Early on January 1st, 2008, as they were leaving a New Year’s Eve celebration, an American diplomat and a Sudanese citizen, both employed by the U.S. Agency for International Development, were shot and killed in an ambush in Khartoum, Sudan. John Granville, 33 years old, had been working on democracy and governance programs for USAID in support of a landmark peace agreement that ended Sudan’s long civil war. Abdelrahman Abbas Rahama, 39, had joined USAID as a member of its Disaster Assistance Response Team for Darfur.
Five men were arrested and convicted in connection with the killings, but four escaped and two remain at large, most recently somewhere in Somalia.
Identified as the leader of the attack, Mohamed Makawi Ibrahim Mohamed is a Sudanese national, 29 years old, with black hair and dark brown eyes. He had ties to a group in Sudan called al-Qaida in the Lands of the Two Niles that had plotted to attack U.S., Western, and Sudanese interests.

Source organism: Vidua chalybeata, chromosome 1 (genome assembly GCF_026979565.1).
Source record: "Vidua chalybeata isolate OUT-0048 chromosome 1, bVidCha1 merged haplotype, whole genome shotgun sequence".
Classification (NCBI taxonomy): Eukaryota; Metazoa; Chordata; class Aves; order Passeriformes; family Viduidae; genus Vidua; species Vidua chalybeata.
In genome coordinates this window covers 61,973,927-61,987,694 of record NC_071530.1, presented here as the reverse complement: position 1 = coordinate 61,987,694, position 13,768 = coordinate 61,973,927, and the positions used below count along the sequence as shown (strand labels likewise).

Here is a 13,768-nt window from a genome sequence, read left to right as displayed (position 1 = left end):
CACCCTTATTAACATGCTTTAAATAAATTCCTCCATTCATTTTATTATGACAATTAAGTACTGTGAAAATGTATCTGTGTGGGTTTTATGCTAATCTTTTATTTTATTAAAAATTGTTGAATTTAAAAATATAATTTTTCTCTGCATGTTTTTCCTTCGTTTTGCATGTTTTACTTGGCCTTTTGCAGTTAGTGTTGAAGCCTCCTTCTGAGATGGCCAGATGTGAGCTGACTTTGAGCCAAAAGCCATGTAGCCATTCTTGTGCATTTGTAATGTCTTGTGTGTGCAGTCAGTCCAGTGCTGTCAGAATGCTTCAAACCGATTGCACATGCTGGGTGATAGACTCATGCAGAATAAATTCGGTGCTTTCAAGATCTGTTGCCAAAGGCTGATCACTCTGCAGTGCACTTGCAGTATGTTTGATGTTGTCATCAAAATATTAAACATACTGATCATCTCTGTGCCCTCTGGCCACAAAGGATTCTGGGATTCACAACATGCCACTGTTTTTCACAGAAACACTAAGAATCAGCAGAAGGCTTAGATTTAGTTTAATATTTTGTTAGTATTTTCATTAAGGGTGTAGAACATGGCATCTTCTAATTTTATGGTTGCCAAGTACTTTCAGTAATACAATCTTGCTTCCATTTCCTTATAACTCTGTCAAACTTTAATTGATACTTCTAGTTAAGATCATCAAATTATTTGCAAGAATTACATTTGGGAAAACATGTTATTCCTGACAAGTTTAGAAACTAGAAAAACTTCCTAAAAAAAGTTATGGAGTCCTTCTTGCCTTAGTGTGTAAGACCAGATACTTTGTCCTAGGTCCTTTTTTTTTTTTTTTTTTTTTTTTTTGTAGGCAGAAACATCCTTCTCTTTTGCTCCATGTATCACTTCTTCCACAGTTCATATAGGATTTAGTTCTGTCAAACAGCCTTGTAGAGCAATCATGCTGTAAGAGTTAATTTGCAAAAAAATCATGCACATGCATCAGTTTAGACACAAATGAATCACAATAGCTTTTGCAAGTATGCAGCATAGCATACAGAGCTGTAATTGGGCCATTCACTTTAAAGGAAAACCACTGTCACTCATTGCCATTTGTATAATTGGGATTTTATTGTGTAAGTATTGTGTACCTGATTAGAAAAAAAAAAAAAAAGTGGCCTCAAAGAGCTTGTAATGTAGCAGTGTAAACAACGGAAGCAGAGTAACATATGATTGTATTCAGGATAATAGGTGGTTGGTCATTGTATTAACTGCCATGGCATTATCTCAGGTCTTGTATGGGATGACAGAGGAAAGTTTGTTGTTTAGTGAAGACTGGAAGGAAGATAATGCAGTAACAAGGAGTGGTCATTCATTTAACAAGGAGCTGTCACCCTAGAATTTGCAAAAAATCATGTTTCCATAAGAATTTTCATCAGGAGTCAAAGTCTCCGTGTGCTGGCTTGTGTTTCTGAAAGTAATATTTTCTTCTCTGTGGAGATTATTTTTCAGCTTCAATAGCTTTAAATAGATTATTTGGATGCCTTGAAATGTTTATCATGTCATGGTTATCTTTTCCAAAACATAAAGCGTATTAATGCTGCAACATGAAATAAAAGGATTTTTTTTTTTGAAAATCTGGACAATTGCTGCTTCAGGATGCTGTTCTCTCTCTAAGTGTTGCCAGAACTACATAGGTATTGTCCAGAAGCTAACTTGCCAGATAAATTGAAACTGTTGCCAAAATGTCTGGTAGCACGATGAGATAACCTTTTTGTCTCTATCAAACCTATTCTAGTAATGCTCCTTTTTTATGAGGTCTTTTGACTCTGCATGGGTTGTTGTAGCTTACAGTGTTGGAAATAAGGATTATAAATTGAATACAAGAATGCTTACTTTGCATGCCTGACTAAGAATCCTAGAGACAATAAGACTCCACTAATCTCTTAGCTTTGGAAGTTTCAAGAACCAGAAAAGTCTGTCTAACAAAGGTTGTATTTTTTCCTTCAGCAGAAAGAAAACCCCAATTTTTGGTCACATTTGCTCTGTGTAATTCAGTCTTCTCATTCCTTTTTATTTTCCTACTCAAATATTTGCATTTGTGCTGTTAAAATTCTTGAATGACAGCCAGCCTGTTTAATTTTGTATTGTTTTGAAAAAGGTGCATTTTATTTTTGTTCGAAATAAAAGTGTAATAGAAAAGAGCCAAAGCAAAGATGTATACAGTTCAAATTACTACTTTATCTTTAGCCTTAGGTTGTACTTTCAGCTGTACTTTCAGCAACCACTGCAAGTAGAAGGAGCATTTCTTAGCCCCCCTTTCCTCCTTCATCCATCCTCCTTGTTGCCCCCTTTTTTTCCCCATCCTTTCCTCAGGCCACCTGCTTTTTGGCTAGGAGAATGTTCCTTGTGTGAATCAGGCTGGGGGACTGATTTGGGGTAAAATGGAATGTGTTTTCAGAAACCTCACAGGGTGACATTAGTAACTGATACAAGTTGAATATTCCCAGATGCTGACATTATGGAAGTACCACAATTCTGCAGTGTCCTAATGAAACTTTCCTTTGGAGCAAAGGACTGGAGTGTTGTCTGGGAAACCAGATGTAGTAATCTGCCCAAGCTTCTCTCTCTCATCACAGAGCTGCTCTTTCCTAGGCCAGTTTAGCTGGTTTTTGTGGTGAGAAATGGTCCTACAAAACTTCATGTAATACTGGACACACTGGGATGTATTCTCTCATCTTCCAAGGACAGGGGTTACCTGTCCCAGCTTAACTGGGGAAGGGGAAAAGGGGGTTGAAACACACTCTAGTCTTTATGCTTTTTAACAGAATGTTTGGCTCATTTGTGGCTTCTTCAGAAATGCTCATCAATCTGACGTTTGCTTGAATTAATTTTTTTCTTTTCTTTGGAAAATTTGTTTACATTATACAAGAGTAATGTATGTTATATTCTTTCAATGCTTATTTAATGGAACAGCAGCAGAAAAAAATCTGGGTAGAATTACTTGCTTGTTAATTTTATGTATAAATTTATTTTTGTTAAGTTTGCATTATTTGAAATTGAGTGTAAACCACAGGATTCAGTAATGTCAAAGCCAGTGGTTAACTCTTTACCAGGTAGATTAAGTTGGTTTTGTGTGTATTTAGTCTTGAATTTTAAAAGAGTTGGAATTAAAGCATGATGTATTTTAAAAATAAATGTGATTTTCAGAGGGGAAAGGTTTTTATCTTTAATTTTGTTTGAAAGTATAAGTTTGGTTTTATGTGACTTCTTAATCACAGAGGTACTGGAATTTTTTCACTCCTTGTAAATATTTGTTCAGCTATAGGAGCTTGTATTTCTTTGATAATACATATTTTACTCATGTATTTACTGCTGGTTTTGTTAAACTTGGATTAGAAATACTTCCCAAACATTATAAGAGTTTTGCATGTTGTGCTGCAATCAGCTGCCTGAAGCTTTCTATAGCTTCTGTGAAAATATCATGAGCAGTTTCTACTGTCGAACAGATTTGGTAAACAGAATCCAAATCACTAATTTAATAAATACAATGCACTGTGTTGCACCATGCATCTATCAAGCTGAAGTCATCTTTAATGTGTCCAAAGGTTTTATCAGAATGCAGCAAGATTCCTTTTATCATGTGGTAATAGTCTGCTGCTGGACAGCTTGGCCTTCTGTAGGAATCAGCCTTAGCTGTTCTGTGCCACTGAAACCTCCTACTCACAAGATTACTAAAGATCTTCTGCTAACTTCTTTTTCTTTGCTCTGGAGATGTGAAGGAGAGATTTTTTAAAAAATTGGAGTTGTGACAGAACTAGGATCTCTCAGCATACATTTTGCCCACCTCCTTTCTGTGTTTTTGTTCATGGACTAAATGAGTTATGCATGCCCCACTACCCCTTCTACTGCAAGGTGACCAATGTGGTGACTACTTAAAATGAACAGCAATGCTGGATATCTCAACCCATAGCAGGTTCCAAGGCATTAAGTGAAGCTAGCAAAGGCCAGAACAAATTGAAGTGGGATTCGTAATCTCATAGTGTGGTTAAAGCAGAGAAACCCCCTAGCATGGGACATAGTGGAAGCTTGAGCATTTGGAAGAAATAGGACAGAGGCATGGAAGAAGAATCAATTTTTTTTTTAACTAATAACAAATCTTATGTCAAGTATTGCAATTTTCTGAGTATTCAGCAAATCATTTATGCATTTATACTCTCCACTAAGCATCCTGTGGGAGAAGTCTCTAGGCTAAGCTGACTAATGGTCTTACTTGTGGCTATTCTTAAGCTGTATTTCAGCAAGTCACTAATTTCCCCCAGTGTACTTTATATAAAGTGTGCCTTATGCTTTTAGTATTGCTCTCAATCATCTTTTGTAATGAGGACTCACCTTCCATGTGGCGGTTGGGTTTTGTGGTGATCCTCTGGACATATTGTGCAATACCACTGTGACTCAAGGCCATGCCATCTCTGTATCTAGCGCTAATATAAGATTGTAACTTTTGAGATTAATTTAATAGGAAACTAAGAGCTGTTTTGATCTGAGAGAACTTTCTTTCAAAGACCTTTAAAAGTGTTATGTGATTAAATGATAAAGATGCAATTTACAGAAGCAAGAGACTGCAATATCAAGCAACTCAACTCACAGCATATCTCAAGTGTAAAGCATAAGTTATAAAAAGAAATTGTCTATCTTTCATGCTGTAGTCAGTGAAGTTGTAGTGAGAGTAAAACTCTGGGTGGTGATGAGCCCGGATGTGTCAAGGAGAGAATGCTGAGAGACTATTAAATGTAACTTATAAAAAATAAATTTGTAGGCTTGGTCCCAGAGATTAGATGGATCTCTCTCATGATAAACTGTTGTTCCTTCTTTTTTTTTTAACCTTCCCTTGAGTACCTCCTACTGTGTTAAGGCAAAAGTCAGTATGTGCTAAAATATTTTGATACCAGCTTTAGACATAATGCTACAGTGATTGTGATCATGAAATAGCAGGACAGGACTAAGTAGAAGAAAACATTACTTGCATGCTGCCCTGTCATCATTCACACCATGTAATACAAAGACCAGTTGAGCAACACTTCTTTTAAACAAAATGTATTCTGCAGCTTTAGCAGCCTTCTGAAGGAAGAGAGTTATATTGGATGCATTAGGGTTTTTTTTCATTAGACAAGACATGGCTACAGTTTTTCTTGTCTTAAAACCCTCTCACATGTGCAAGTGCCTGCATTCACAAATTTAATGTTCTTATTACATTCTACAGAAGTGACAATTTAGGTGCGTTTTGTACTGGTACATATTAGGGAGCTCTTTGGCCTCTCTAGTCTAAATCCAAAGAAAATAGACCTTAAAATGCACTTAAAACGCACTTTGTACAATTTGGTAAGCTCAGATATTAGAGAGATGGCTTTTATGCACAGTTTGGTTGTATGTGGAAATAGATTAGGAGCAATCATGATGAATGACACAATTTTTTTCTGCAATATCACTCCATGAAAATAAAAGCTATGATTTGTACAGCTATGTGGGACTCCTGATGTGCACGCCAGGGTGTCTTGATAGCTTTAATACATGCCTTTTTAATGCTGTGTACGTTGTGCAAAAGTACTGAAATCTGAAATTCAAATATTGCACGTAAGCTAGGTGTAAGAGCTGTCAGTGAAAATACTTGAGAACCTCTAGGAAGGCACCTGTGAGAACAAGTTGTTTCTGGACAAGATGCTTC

Abdelbasit Alhaj Alhassan Haj Hamad was identified as the second shooter in the attack. He also is a Sudanese national, believed to be between 30 and 34 years old, with black hair and dark brown eyes.
For their role in the attacks, they have been designated as terrorists and information on their whereabouts is being sought by the United States Government. The Rewards for Justice Program is offering a reward of up to $5 million each for information leading to the capture of these men.
The United States guarantees that all reports will be investigated and the identity of all informants will be kept confidential. If appropriate, the United States is prepared to protect informants by relocating them. If you have information on either of these men, contact the Regional Security Office at the nearest U.S. Embassy, submit a tip on the Rewards for Justice website, www.rewardsforjustice.net, or e-mail information to RFJ@state.gov.